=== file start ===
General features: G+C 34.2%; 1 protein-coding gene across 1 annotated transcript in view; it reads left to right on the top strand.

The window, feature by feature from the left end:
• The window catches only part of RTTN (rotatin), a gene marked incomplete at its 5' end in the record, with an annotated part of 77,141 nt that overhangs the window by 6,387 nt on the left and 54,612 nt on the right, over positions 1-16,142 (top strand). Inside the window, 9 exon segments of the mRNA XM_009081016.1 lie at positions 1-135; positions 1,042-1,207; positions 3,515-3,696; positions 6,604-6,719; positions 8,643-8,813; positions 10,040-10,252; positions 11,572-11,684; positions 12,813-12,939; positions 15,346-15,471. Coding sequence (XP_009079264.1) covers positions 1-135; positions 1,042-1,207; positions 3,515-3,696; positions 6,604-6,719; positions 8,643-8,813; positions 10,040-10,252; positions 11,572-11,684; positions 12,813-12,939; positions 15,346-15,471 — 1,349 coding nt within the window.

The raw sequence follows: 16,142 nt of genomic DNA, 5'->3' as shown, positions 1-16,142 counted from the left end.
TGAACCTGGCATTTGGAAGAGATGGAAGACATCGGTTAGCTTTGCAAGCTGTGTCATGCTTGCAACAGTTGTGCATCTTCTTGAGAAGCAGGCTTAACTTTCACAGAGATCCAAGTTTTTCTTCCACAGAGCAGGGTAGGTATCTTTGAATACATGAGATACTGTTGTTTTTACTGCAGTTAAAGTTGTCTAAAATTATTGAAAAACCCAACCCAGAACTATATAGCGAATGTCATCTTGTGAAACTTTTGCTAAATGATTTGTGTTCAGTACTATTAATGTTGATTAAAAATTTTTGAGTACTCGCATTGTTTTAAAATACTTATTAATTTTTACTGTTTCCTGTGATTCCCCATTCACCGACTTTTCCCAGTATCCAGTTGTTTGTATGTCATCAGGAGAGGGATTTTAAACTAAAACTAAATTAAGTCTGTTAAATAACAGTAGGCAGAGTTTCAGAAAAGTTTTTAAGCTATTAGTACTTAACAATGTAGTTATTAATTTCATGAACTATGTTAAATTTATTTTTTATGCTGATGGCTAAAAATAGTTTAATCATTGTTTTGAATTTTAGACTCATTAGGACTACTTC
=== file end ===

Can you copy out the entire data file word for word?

General features: G+C 34.2%; 1 protein-coding gene across 1 annotated transcript in view; it reads left to right on the top strand.

The window, feature by feature from the left end:
• The window catches only part of RTTN (rotatin), a gene marked incomplete at its 5' end in the record, with an annotated part of 77,141 nt that overhangs the window by 6,387 nt on the left and 54,612 nt on the right, over positions 1-16,142 (top strand). Inside the window, 9 exon segments of the mRNA XM_009081016.1 lie at positions 1-135; positions 1,042-1,207; positions 3,515-3,696; positions 6,604-6,719; positions 8,643-8,813; positions 10,040-10,252; positions 11,572-11,684; positions 12,813-12,939; positions 15,346-15,471. Coding sequence (XP_009079264.1) covers positions 1-135; positions 1,042-1,207; positions 3,515-3,696; positions 6,604-6,719; positions 8,643-8,813; positions 10,040-10,252; positions 11,572-11,684; positions 12,813-12,939; positions 15,346-15,471 — 1,349 coding nt within the window.

The raw sequence follows: 16,142 nt of genomic DNA, 5'->3' as shown, positions 1-16,142 counted from the left end.
TGAACCTGGCATTTGGAAGAGATGGAAGACATCGGTTAGCTTTGCAAGCTGTGTCATGCTTGCAACAGTTGTGCATCTTCTTGAGAAGCAGGCTTAACTTTCACAGAGATCCAAGTTTTTCTTCCACAGAGCAGGGTAGGTATCTTTGAATACATGAGATACTGTTGTTTTTACTGCAGTTAAAGTTGTCTAAAATTATTGAAAAACCCAACCCAGAACTATATAGCGAATGTCATCTTGTGAAACTTTTGCTAAATGATTTGTGTTCAGTACTATTAATGTTGATTAAAAATTTTTGAGTACTCGCATTGTTTTAAAATACTTATTAATTTTTACTGTTTCCTGTGATTCCCCATTCACCGACTTTTCCCAGTATCCAGTTGTTTGTATGTCATCAGGAGAGGGATTTTAAACTAAAACTAAATTAAGTCTGTTAAATAACAGTAGGCAGAGTTTCAGAAAAGTTTTTAAGCTATTAGTACTTAACAATGTAGTTATTAATTTCATGAACTATGTTAAATTTATTTTTTATGCTGATGGCTAAAAATAGTTTAATCATTGTTTTGAATTTTAGACTCATTAGGACTACTTC